Genova Burns’ 30th Anniversary Countdown of the Most Influential Cases, Events and Laws
#14 – 2002 NJ Senate Election Candidate Swap
November 11, 2019
The 2002 United States Senate race in New Jersey was to have pitted incumbent Democrat Robert Torricelli, then running for a second term, against former West Windsor Township Mayor Douglas Forrester, who had secured the Republican nomination. But, Torricelli had been the focus of an ethics probe and withdrew from the late September. Commentators attributed Torricelli’s exit to poor poll numbers against Forrester, a relatively unknown opponent, resulting from bad press and reaction to the probe. Torricelli’s withdrawal, however, came after the statutory deadline for replacing candidates on the ballot. Due to the balance of Democrats and Republican’s in the Senate, the race was one of national importance for both major political parties.
Democrats nonetheless named former Senator Frank Lautenberg to replace Torricelli on the ballot, spurring a legal challenge from the Republican Party to force Torricelli’s name to remain on the ballot. In relative short order, with Genova Burns leading the legal effort on behalf of the Democratic Party, the New Jersey Supreme Court ruled in the case of The New Jersey Democratic Party v. Samson, fundamentally altering state election law and allowing Lautenberg to be the replacement on the ballot.
“The 2002 United States Senate race in New Jersey represented a quick, but decisive decision by the state’s highest court to establish real and lasting legal precedent in these unique circumstances that continue to be relied upon almost twenty years later,” said Rajiv D. Parikh, Esq., Partner at Genova Burns. “In fact, this impactful decision has had far-reaching implications not just in the Garden State, but across the country.”
Douglas Forrester, a prominent New Jersey businessman, ran for the United States Senate in 2002 with the endorsement of then President George W. Bush. Forrester's original opponent, Robert Torricelli, dropped his re-election bid following allegations of taking improper gifts while in office. Torricelli, who was never prosecuted, made his withdrawal from the campaign after the allegations, and subsequent admonishment by the United States Senate, caused his poll numbers to plummet.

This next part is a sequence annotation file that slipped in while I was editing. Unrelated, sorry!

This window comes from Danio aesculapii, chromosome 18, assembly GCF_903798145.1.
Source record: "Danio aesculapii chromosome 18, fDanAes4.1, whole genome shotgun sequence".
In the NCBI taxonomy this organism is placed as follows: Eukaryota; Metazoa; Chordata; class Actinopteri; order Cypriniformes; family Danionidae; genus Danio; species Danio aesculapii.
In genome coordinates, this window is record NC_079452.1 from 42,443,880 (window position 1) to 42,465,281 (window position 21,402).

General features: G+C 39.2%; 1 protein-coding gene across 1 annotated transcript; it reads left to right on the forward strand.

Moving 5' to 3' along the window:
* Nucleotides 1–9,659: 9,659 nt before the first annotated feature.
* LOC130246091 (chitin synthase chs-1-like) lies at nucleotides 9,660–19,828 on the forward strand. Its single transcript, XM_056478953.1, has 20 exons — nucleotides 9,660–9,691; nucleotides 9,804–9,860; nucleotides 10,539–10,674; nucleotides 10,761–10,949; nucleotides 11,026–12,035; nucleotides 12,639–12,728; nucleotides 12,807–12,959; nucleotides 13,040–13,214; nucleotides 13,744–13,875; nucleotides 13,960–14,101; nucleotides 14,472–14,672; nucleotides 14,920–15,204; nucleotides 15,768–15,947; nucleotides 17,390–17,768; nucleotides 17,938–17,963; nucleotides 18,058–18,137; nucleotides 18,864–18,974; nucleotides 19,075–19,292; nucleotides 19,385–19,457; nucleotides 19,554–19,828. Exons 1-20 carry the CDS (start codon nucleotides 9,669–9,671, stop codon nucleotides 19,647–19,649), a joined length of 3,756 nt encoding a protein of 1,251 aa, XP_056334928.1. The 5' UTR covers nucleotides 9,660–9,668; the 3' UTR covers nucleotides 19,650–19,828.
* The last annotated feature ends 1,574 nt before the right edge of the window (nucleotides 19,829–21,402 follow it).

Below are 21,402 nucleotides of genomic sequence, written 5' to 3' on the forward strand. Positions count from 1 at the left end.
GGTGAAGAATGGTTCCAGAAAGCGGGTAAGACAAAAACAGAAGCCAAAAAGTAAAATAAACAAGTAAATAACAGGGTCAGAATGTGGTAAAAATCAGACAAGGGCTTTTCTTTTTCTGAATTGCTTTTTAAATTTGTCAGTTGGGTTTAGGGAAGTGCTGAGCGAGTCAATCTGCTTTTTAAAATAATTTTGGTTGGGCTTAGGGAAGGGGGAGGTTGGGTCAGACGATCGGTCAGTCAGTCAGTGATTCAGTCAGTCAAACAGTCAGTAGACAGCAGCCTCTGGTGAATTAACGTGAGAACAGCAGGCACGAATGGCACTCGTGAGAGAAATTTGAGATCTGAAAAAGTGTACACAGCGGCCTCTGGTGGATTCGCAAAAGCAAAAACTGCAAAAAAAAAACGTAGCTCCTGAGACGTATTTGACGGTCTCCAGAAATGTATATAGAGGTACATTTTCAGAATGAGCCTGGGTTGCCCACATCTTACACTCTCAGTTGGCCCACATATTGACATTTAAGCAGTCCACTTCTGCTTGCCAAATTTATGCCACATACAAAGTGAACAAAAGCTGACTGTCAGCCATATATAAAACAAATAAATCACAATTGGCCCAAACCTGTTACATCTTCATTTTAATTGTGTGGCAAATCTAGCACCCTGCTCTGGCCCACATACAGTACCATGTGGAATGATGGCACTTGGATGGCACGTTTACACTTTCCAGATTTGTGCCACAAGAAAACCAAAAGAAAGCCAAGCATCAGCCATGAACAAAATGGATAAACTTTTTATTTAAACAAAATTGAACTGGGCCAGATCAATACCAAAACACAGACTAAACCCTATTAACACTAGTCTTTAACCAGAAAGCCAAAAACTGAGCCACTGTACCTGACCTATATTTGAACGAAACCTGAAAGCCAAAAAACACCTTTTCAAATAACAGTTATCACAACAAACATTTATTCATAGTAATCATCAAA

In The New Jersey Democratic Party v. Samson (175 N.J. 178 (2002)), Forrester sued to stop the New Jersey Democratic Party’s efforts to replace Torricelli on the ballot with former Senator Frank Lautenberg, who had recently retired from office. Forrester’s team argued that state statute prevented the Party from replacing a candidate within 51 days of an election (N.J.S.A 19:13-20). They asserted that the statute should be followed as “there are really no extraordinary facts” such as “death and incapacitation” of the candidate being removed, and that Torricelli was only dropping from the race and not leaving his then Senate seat. The Democratic Party countered that there was still ample time to notify all voters of the change in candidates and that Torricelli was within his rights to withdraw. County Clerks across the state agreed that the substitution, with a new candidate, was feasible if it occurred immediately, and estimated it could cost taxpayers up to $800,000.
During arguments before the New Jersey Supreme Court, the justices questioned whether the legal precedent of the case could be abused in the future. Justice James R. Zazzali notably inquired as to whether “there be a parade of candidates removed at the whim of party leaders because the candidate is collapsing?” Further, the justices were also concerned about the impact on absentee voters and the public interest on whether they would have an optimal choice of candidates.
The justices ruled unanimously to allow the ballot replacement. Justice Peter Verniero, a Republican appointed by former Governor Christine Todd Whitman, wrote in the court’s opinion that the statute in question did not “preclude the possibility of a vacancy occurring within 51 days of the election.” Further, he commented that while “we see what advantage this has for Mr. Forrester; we fail to see what advantage this has for the people of New Jersey.” In their decision, the Supreme Court also ordered that the New Jersey Democratic Party was to cover the extra costs incurred to the state.
The dispute drew national attention because the New Jersey race was one of a handful of close political races that had the potential to determine the majority in the Senate. In fact, then Tennessee Republican Bill Frist, who delivered the challenger to the New Jersey Supreme Court on behalf of the New Jersey Republican Party and Forrester, claimed that replacing Torricelli so close to the election was illegal and that they were, in effect, stealing the election away from Forrester which they could have won with Torricelli as the party’s candidate.
Mere weeks following the final judgment in the case, Forrester was defeated by Lautenberg 54-44 percent.